‘Ethical Investing’ Is Laudable, but Shouldn’t It Be Fair Too?

In 2000, the trustees of the California Public Employees’ Retirement System, or CalPERS, overhauled their investment policy, adding a dramatic new element called “socially responsible investing.”

Under the new system, investments in the less developed world would no longer be guided simply by the promise of profit by companies and products but would also have to meet certain specific “ethical” criteria to ensure that California was not exploiting workers in “emerging market” countries. The new system was hailed as “a major force for human rights and democracy around the world.”

But today, the CalPERS experiment looks a lot less promising. Its investments have underperformed a broader index of emerging-market investments by three percentage points. It also has become clear that the CalPERS policy is counterproductive, all but ruling out investment in the poorest countries, those that most need it.

Because the rules are convoluted and obscure, the trustees have been tying themselves in knots to justify their investment policies in poor countries.


At issue is the approximately $1.8 billion -- a little more than 1% of CalPERS’ total assets -- that is invested in emerging markets. For the new program, CalPERS developed criteria to declare whole countries -- rather than individual firms -- “permissible” or “nonpermissible” for inclusion in its portfolio.

Investment advisors came up with a numerical scoring system that rates countries on their political stability, transparency and productive labor practices and their financial markets on liquidity and volatility, regulation and legal protections, capital market openness and settlement and transaction costs.

This all seems objective. Yet in practice, the policy favors the relatively rich and small developing nations. Very poor nations score too low and are denied CalPERS’ investment because their civil service and labor practices are inferior to those of richer nations. In other words, the poor are penalized for their poverty.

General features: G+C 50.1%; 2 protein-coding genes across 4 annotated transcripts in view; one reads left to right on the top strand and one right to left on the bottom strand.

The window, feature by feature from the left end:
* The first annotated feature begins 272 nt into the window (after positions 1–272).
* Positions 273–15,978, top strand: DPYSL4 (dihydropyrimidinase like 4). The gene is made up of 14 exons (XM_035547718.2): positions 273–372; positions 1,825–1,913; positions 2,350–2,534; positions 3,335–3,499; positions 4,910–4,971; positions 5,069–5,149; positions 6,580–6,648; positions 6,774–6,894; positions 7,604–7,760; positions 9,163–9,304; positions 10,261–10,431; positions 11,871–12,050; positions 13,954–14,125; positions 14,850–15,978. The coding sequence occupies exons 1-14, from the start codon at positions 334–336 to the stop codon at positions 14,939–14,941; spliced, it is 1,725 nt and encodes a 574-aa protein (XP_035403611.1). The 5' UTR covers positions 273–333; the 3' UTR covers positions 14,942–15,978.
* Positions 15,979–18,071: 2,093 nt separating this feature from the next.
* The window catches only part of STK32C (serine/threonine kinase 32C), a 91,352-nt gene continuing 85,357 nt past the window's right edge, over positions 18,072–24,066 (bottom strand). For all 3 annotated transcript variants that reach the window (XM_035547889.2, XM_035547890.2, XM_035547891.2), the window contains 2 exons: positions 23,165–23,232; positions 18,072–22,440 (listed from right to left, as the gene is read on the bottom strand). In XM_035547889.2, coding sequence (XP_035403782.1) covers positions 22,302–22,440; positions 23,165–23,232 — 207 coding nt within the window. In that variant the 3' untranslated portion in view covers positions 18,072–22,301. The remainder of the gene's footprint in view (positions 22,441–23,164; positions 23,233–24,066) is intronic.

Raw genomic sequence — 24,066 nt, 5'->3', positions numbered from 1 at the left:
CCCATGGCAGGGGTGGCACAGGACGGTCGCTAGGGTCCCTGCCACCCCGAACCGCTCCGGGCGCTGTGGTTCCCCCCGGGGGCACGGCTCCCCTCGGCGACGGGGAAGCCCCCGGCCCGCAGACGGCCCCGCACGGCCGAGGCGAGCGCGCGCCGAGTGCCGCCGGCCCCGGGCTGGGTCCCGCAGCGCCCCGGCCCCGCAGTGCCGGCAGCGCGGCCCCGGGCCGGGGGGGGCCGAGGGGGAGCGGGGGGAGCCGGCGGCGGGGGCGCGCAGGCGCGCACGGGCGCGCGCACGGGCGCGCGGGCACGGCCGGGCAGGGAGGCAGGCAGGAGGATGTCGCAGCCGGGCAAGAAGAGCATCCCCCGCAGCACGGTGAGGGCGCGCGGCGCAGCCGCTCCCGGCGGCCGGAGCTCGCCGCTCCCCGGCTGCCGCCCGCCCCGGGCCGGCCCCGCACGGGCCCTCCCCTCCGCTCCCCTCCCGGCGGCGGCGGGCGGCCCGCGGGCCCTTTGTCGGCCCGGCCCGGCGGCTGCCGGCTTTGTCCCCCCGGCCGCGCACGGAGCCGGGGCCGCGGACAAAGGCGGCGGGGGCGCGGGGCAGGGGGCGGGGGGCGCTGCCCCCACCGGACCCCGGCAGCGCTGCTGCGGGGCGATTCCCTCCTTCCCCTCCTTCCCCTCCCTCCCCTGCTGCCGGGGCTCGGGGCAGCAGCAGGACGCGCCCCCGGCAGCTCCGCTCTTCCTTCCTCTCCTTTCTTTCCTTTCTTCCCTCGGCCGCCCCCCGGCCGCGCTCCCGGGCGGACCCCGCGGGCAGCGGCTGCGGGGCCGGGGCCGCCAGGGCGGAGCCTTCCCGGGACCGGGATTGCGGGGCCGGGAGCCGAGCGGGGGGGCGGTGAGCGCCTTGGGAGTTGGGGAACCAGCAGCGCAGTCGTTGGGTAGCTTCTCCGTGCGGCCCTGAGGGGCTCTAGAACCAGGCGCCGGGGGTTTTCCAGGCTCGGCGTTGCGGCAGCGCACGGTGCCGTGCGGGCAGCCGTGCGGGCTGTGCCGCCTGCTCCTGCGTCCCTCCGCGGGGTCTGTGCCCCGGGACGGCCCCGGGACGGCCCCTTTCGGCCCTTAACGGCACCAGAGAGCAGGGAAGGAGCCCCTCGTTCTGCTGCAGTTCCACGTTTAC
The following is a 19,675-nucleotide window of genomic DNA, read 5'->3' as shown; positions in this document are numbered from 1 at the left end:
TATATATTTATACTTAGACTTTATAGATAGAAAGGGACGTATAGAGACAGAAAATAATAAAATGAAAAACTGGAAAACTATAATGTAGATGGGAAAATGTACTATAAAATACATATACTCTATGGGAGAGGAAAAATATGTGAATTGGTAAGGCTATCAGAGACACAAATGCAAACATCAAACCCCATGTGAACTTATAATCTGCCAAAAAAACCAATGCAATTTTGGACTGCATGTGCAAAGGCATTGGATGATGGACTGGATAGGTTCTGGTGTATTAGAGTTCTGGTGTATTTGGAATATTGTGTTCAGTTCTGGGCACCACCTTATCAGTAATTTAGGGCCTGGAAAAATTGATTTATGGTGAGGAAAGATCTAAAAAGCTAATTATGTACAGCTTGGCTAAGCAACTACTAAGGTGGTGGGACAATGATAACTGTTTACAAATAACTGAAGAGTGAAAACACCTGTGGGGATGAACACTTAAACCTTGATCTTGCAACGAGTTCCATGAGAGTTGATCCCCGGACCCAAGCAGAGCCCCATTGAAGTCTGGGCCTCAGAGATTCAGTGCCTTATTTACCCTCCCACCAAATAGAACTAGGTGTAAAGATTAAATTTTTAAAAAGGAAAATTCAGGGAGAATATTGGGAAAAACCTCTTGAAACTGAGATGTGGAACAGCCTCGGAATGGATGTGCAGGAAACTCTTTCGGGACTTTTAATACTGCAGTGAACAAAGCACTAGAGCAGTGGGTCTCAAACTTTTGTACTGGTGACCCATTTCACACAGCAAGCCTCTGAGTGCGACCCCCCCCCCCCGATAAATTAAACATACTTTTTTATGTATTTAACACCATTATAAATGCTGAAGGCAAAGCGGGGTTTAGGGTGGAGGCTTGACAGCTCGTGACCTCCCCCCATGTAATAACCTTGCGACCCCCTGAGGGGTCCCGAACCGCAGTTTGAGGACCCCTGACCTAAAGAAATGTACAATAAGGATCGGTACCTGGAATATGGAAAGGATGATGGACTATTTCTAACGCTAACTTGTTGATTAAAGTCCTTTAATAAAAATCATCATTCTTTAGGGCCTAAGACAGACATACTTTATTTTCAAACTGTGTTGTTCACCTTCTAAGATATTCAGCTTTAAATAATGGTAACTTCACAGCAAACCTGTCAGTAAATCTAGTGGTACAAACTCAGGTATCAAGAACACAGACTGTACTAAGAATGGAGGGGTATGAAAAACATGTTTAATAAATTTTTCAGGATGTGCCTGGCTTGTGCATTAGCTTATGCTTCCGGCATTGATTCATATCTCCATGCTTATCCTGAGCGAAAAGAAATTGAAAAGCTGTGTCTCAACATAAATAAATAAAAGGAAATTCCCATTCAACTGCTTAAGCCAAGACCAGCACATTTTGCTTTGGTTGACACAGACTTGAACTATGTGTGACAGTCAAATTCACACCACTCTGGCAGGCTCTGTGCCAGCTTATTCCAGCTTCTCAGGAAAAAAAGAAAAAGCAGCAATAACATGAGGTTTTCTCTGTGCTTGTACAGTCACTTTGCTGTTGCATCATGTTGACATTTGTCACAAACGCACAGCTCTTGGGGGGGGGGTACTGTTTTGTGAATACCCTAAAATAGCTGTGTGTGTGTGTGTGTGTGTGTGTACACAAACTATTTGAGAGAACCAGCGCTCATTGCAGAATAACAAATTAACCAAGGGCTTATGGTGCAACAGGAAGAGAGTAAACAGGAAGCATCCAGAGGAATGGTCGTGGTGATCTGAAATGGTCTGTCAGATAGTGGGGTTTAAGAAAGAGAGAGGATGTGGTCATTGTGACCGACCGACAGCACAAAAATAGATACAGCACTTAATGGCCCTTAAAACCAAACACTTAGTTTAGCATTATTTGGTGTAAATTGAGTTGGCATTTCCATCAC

In fact, the trustees could replace their high-tech scoring system with one simple rule -- “invest only in emerging countries with per capita income above $7,000 (corrected for purchasing power) and fewer than 100 million inhabitants” -- and come up with nearly identical lists of permissible and nonpermissible nations. Under the current system, the majority of permissible countries -- Argentina, Chile, Czech Republic, Hungary, Israel, Mexico, Poland, Korea, Taiwan, Turkey and South Africa -- are small and relatively well-off. Most of the nonpermissible countries are large, poor or both: China, Egypt, India, Indonesia, Morocco, Pakistan, Russia, Sri Lanka, Thailand and Venezuela.


The only exceptions to the rule are Jordan and Peru, which are “permissible” despite having low income, Malaysia, which is “nonpermissible” although it’s small and well-off, and Brazil, “permissible” despite being big and relatively well-off.

The average income (weighted by population) in all permissible countries is $9,150; the average in all nonpermissible countries is $3,550. More than 80% of the population of emerging-market countries is off-limits to CalPERS’ investment.

The unfairness of CalPERS’ ethical criteria is underlined when one looks closely at the ratings. Are Peru and Jordan really better governed than India? They look like the token charity cases invited to the ball.

The problems with ethical investing do not mean that the whole idea should be thrown out. After all, there are truly despicable countries and firms.


One modification to ethical investment practices might be to turn the process around. Every country would be assumed permissible unless it egregiously violated human rights.

Economic development fueled by productive investment is what improves wages and working conditions. If ethical investing systematically denies low-wage nations access to foreign capital, it will only slow down the progress it seeks.

Bernard Wasow is a senior fellow at the Century Foundation in Washington.